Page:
The city of Destin’s Public Services Department recently began using a new asphalt made with high-tensile strength fibers, similar to what is found in Kevlar, to pave city streets.

This technology is expected to lengthen the life of Destin’s roads by up to 50 percent and save money on overall road resurfacing projects.

“We will be able to resurface city roads faster than previously anticipated because this new type of paving adds longevity to our roads and provides considerable cost-savings,” said City Manager Carisse LeJenue. “I am proud of our staff for identifying this opportunity to save money and provide a high-quality product for our citizens.”

The city’s engineering staff identified that the undue deterioration of current roads is caused by the expedited breakdown of asphalt binders and the unraveling of the stones from the top asphalt mat. Once the binders are compromised, cracks form that allow moisture into the road base creating pot holes. This moisture allows the clay in the road base to penetrate deep into the soil, causing premature failure of the road, which requires total demolition and reconstruction of the asphalt, base and subbase. Requirements to repair a road that has deteriorated to this level is quite expensive.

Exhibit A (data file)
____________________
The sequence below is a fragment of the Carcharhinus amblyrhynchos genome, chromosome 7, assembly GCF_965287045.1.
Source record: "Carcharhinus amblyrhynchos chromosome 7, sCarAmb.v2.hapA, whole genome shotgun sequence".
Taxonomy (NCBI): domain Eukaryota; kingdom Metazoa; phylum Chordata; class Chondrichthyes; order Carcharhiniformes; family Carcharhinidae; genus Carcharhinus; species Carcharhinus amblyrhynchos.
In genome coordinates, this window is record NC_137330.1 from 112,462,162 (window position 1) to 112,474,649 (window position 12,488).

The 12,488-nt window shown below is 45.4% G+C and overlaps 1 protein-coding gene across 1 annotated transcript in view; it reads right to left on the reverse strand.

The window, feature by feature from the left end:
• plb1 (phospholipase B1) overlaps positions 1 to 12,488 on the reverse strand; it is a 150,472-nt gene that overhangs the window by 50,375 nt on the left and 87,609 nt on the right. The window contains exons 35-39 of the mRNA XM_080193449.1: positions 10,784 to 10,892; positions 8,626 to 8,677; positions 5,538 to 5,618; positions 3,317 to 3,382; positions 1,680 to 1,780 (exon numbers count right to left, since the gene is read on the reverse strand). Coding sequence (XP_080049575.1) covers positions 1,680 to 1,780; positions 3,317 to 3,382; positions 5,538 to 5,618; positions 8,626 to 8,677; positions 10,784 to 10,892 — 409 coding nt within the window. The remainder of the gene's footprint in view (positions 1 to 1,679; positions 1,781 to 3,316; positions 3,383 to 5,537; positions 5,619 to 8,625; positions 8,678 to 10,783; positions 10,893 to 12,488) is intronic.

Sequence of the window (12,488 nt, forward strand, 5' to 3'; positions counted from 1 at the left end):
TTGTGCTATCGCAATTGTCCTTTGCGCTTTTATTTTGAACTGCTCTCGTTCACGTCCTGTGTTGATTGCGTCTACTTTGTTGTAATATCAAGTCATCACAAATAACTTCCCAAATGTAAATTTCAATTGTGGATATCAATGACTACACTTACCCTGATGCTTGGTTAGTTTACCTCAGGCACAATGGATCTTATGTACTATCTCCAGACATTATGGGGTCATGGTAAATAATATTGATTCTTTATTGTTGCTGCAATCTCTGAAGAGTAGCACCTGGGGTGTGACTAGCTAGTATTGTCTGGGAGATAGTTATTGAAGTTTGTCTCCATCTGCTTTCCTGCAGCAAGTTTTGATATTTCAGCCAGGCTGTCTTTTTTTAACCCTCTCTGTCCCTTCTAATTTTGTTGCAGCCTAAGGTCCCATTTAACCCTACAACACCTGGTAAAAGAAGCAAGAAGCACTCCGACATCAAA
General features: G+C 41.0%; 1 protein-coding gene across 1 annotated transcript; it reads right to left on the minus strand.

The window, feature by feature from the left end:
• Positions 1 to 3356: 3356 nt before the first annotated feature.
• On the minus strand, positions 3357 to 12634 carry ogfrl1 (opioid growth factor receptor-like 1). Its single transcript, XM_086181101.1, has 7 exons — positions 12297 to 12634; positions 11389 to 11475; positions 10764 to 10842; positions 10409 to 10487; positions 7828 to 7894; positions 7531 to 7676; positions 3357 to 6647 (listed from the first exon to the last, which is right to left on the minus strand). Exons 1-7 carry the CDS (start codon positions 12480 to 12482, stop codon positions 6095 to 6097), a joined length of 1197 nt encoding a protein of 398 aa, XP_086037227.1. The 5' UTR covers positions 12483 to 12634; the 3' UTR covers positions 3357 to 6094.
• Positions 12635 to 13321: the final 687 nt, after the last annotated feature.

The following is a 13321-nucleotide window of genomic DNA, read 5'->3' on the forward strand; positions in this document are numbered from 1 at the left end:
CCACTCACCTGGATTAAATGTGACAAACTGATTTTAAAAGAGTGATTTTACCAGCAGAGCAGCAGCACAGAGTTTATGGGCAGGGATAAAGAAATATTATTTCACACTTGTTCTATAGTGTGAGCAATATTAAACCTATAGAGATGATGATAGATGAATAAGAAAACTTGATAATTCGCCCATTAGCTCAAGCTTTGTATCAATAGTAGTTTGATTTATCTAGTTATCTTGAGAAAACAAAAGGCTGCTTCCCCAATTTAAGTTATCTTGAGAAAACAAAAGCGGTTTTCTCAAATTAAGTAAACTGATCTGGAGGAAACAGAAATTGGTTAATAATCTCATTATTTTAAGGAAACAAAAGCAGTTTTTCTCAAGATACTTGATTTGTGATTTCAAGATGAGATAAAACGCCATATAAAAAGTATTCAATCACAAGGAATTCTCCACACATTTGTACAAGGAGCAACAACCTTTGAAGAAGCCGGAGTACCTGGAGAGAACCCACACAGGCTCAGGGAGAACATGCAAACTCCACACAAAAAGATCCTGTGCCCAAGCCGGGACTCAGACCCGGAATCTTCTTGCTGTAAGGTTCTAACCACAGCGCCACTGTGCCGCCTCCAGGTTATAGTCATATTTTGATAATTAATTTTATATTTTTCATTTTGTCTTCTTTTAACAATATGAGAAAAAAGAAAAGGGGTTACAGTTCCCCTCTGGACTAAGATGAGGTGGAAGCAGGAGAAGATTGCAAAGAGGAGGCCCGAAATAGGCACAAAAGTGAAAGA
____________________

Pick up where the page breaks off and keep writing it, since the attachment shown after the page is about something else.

Last year, city staff researched methods and technology that could be used to reduce the cost of repairing failed city roads and at the same time lengthen the life of the roads. This research lead to the use of high-tensile strength fibers mixed into the asphalt.

In the summer of 2017, city staff met with technical engineering experts to develop a plan for repairing and repaving the streets throughout the city. The city’s original method of total rehabilitation was then revised to rehabilitate only the worst areas within an existing roadway and install the new asphalt surface using the high-tensile strength fiber technology.

Trista Terrace Court and Industrial Park Road received the application of this new asphalt in the fall of 2017 and the project was completed at just 60 percent of the total budgeted cost. All planned FY18 projects were recently paved using this technology and approximately 50 percent of the overall project budget was saved. These areas include Hannah Court, Dolphin Estates Court, Rue d' Etretat, Rue de 'FeCamp and Rue de 'HonFluer. Because of these savings and because of the projected durability, all FY19 road resurfacing projects will receive this new asphalt.